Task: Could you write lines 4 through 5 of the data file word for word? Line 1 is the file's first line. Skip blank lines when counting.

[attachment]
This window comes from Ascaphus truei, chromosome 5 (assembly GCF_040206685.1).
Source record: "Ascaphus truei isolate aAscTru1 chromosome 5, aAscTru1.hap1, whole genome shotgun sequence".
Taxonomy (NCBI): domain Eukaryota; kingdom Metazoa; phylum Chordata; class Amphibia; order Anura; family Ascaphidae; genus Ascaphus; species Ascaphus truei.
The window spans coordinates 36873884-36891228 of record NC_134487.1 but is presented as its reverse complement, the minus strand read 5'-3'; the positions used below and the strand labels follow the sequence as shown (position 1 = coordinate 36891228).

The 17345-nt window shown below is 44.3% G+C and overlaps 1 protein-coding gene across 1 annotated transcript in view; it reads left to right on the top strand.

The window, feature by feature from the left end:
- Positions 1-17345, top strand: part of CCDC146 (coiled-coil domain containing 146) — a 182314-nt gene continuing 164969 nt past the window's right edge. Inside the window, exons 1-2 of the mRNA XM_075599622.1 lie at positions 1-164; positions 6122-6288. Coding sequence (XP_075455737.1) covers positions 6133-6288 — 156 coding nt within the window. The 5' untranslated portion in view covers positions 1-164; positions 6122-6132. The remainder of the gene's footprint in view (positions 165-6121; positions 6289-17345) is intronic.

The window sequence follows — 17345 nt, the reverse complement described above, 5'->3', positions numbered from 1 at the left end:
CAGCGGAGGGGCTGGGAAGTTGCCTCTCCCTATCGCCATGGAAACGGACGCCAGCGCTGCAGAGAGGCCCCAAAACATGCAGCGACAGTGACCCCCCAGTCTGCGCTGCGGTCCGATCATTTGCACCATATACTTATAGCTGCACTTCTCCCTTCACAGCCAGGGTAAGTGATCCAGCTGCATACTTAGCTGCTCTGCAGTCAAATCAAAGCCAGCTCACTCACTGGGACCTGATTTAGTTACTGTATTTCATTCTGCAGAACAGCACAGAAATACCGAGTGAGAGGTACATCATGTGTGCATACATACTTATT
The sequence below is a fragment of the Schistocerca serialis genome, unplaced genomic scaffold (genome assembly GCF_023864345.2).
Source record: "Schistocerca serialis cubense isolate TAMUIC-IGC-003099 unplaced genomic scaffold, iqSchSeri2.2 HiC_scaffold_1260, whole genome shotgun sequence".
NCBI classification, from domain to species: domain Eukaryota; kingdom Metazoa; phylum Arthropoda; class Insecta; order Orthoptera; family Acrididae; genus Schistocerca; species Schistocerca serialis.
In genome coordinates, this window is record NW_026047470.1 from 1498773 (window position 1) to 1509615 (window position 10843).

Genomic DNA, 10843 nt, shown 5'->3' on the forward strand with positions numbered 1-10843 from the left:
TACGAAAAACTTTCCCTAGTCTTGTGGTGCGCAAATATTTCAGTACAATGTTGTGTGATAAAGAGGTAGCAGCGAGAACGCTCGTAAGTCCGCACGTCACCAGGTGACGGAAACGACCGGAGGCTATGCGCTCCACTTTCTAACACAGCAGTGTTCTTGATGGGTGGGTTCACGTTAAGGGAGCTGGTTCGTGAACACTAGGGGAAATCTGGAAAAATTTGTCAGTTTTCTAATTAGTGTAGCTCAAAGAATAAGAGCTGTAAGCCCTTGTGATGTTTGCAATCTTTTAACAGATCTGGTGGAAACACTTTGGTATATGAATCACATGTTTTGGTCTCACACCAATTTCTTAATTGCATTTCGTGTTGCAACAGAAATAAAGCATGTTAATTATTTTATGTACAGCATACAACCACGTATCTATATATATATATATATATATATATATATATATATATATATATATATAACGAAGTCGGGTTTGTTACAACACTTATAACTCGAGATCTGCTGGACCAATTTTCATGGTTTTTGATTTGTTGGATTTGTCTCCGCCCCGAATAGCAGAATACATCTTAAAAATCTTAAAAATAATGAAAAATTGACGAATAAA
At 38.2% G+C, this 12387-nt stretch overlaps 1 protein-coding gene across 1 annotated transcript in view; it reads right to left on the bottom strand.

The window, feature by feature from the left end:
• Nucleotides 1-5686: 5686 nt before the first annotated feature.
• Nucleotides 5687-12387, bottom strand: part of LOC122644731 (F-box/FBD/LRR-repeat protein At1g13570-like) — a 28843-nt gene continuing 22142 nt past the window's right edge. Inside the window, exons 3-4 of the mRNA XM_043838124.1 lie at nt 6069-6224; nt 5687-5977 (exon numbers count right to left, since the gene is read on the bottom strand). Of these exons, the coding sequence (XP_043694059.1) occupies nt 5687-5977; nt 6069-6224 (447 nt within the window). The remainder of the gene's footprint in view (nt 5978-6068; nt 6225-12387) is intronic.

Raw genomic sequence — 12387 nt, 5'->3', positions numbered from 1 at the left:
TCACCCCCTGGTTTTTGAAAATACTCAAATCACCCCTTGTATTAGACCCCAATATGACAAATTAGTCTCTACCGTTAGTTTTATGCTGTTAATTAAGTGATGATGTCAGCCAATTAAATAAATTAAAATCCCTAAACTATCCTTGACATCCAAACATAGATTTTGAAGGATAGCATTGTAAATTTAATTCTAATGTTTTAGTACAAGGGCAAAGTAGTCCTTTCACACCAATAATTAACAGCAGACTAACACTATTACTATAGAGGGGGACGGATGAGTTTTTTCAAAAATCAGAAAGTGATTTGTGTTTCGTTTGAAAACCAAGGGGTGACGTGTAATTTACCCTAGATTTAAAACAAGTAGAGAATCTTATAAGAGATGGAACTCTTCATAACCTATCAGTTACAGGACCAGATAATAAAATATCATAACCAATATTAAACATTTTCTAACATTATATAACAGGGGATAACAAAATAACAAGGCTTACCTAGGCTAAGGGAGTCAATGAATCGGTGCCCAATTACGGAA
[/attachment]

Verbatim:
The window spans coordinates 36873884-36891228 of record NC_134487.1 but is presented as its reverse complement, the minus strand read 5'-3'; the positions used below and the strand labels follow the sequence as shown (position 1 = coordinate 36891228).

The 17345-nt window shown below is 44.3% G+C and overlaps 1 protein-coding gene across 1 annotated transcript in view; it reads left to right on the top strand.